- The welfare of your team and volunteers is important. Make sure they have access to water and shade if needed. For an all day event you may want to provide food to stop them wandering off in search of a meal during the day.
- Be ready to react. Even the best planned events can have unexpected things happen. Bad weather, last minute cancellations, and poor attendance are all things you may have to deal with. Be ready to respond to these and where possible turn them to your advantage.
- Clean up after your event! People will think better of your organisation for it and you have a much better chance of being invited to hold more events in the future.
- Remember to take lots of pictures and if possible even to film the event. You will want these for your own use and also to send to any media who did not come along on the day. Don’t forget to send them to us too.
- Have fun!
After your event
Once your event is over:
- Keep a record of the day along with photos, names of people who got involved and any lessons learnt. If you can get someone to film the event even better! These can all help you for planning future events.
- Follow up with any media you contacted and see if they are planning to run your story. If they did not attend the event then offer to send them the story along with photos and a list of participants.
- If you have a website, Facebook page or blog then put the story and pictures online.
- Your event can be used to show the government how important the issue of viral hepatitis is in your community. You could even use it to collect signatures on a petition to be delivered to the government.
- Contact any organisations, businesses, dignitaries or celebrities who supported your event and thank them for their efforts. Remember that they may be able to help you in the future.
- Decide on your event
- Inform local authorities and get permission (if required)
- Prepare an event budget and monitor your spending
- Choose a location or venue
- Make an event plan including a timeline
- Recruit volunteers
- Create sponsorship proposal
- Approach potential sponsors
Guests and speakers
- Confirm speakers
- Book performers
- Invite VIP guests
Promoting your event
- Design materials like flyers and posters
- Distribute flyers, posters, etc. to community
- Contact the local media
- Add your event to the World Hepatitis Day events map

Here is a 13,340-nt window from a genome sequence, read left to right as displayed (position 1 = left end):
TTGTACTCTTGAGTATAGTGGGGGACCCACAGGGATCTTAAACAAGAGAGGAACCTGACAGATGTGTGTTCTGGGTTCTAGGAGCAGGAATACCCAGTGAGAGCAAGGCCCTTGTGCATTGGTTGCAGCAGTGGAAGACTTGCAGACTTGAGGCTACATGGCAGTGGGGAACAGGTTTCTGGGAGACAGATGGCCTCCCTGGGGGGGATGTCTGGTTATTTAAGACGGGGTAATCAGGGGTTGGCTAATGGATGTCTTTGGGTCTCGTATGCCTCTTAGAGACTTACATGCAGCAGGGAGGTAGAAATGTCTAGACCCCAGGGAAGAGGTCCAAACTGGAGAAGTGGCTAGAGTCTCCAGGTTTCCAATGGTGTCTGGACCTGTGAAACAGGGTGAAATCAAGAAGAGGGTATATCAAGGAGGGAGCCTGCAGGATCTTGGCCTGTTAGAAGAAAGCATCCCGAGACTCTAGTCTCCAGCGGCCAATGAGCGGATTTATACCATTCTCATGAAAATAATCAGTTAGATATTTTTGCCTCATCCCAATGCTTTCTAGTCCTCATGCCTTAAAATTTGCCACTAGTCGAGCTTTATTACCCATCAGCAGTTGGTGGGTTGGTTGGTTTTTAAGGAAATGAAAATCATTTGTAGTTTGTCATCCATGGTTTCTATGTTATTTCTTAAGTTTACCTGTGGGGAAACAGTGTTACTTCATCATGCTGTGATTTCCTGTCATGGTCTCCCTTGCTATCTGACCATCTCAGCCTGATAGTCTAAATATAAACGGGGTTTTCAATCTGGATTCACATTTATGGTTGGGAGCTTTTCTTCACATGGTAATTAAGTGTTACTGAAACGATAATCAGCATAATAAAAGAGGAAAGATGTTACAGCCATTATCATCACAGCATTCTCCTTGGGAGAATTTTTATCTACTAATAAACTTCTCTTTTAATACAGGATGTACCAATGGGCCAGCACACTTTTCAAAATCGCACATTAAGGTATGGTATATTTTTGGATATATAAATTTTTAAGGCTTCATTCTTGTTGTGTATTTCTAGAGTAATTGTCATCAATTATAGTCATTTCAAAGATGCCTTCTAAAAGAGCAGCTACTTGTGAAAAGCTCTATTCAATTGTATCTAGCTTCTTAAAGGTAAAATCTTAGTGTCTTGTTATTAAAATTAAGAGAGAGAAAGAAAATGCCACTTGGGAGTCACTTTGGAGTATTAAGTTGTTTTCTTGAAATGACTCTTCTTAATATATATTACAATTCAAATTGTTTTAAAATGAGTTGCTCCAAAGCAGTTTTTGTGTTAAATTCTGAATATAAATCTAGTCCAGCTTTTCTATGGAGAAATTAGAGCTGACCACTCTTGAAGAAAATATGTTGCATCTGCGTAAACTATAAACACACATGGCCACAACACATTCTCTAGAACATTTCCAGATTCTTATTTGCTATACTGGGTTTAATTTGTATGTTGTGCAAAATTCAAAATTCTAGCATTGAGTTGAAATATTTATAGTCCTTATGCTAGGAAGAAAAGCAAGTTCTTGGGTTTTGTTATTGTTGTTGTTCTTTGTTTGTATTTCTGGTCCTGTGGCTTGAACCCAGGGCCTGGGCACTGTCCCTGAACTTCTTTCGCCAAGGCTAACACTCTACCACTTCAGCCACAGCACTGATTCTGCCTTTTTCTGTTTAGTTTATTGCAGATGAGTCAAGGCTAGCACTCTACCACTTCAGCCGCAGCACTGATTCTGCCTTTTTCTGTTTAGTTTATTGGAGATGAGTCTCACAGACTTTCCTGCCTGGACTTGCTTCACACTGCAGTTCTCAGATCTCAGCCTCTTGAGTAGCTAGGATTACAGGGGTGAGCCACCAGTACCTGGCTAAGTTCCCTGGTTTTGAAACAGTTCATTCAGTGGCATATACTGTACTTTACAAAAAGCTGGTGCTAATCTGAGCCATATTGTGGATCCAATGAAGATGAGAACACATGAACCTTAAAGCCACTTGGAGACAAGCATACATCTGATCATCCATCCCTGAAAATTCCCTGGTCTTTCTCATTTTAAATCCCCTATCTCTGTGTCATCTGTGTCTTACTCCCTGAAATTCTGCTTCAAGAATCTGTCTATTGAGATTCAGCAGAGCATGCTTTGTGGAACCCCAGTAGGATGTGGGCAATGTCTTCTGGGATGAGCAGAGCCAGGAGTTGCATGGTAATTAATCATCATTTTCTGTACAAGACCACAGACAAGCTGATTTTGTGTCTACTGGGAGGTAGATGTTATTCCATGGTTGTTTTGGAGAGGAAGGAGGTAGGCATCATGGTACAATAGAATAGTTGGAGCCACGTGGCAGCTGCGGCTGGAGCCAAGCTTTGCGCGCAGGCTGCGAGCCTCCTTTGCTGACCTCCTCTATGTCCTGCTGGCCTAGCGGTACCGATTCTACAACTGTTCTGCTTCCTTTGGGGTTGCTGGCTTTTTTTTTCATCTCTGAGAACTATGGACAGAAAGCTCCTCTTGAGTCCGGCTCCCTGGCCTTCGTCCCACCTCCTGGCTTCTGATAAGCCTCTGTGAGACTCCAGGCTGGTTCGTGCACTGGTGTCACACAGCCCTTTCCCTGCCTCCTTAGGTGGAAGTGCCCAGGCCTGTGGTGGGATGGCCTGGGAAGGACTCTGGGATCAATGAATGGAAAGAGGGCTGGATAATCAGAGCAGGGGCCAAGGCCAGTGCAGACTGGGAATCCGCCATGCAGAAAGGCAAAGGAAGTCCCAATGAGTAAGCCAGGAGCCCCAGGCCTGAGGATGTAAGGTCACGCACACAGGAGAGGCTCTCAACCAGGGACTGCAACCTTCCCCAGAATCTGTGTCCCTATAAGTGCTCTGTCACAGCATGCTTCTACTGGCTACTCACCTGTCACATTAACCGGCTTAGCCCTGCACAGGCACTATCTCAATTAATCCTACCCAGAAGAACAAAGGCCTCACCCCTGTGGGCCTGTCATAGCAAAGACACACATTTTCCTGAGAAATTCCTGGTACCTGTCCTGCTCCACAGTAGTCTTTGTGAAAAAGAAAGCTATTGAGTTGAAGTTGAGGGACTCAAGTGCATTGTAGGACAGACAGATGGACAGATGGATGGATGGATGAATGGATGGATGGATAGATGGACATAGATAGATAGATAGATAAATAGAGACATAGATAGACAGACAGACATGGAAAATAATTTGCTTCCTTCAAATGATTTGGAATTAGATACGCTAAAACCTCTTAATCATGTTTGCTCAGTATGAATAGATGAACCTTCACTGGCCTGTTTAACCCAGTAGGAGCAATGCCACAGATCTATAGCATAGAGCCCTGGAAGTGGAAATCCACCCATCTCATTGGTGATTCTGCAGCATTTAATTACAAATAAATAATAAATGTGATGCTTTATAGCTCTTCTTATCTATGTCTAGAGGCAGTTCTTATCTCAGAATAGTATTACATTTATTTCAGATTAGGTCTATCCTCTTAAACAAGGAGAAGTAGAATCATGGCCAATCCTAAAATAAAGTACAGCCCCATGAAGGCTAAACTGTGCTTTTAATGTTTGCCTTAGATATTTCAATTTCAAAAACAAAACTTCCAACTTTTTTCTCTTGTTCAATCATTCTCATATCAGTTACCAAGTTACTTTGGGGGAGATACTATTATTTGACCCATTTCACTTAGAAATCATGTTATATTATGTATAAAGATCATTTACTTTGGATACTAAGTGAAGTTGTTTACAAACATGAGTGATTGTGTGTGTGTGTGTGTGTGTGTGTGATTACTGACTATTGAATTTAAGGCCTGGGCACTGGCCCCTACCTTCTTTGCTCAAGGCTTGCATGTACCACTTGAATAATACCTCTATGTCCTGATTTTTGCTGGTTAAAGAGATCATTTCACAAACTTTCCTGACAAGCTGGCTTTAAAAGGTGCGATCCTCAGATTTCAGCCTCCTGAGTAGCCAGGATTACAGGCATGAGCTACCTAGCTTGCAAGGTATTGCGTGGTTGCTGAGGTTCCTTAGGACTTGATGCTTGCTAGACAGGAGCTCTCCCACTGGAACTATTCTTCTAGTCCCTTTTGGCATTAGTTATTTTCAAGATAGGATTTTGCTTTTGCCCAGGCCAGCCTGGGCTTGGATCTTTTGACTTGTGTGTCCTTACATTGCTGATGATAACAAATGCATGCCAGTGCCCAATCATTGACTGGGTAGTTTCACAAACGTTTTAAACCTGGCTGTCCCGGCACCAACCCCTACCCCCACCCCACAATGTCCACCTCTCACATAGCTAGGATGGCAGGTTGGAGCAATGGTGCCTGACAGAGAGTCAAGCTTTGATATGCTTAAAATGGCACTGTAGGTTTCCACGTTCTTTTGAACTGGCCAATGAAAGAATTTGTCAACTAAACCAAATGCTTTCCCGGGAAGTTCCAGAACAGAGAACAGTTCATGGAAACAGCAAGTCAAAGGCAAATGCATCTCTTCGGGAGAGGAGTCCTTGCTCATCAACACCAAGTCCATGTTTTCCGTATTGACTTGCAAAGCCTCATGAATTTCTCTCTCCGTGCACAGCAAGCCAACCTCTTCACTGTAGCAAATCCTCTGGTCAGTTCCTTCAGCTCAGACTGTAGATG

- Register participants
- Insurance – public liability, staff, volunteers etc.
- Conduct risk assessment
- Appoint first aid officers
- Contingency plans – wet weather, low attendance
- Crowd control and traffic control including parking and sign-posting
- Waste management plan
- Order event equipment
- Organise decorations
- Confirm refreshments
- Organise volunteers and staff
On the day
- Team briefing
- Organise volunteer registration area and VIP area
- Circulate contact list with mobile numbers to all staff/volunteers
After the event
- Removal of all equipment and rubbish
- Thank you letters to staff, volunteers, VIP guests
- Thank you presentation to sponsors
- Hold a debrief session to look at ways of improving the event
In the face of COVID-19, webinars have become a crucial way to gather an audience and disseminate information. Webinars are a great way to gather people together and highlight the need for action on viral hepatitis.
Step 1: Decide on a webinar topic.
Step 2: Identify who will speak on the webinar, you want a good mix of guest to make the webinar engaging.
Step 3: Do a technical rehearsal, using technology can be daunting, it is best to make sure all your guests are aware of how the system will work.
Step 4: Use one of our branded backgrounds to spread the message further!
Billboards, bus adverts and other display options can help you reach the public with your World Hepatitis Day messages. Whilst often places are reserved for paying clients sometimes you can apply to get free advertising spaces. To do this you will need to first identify who owns the billboards, then once you have done this contact the company and ask if they will donate space to use for your WHD campaign.
- Think about your audience and the ad’s geographic location.
- Contact advertisers to find out if the ad space has been booked – sometimes there will be unsold spaces.
- Use the WHD materials for posters or contact us if you need something specific/in a larger size such as billboards.
Lighting up monuments can help people gather, grab attention and can become shareable and PR-able content for the day. Many monuments or landmarks are run by organisations which you can contact to request that they light up the monument.
Step 1: First, identify which landmark you are trying to target, then identify if they are able to light them up. Many landmarks get requests to light up for a range of causes and charities, but by reaching out early, you have a better chance of making it happen.
Step 2: Look online to see if your chosen monument or building has an area on their website for requests. If not, try the publicity department and they should be able to direct you to the right person to speak to. It’s best to try and reach people via the phone rather than email – this will get a quicker response, and means you can also talk through the cause in more detail.
Step 3: Once the day/time has been agreed, spread the word on your social channels. You can also reach out to local media (newspapers, TV and radio) to see if they will cover this and radio stations.
Step 4: On the day, make sure you get plenty of photos and videos, and share these on your social channels using the World Hepatitis Day hashtag (#WorldHepatitisDay). You could even host an event to celebrate.
Some structures which have already been lit up for other awareness days are:
- The Colosseum – Italy
- House of Parliament – United Kingdom
- Sydney Opera House – Australia
- Table Mountain – South Africa
- Empire State Building – United States of America
- Niagara Falls – Canada
- Cristo Redentor – Brazil
- Crystal Hall – Azerbaijan
- Osaka Castle – Japan
- Nelson Mandela Bridge – South Africa
- Prince’s Palace – Monaco
- Taipei 101 Tower – Taiwan
- The Great Pyramids – Egypt
- Old Parliament Building – Australia
- La Basilica de la Sagrada Familia – Spain
- Parliamentary Precinct – Canada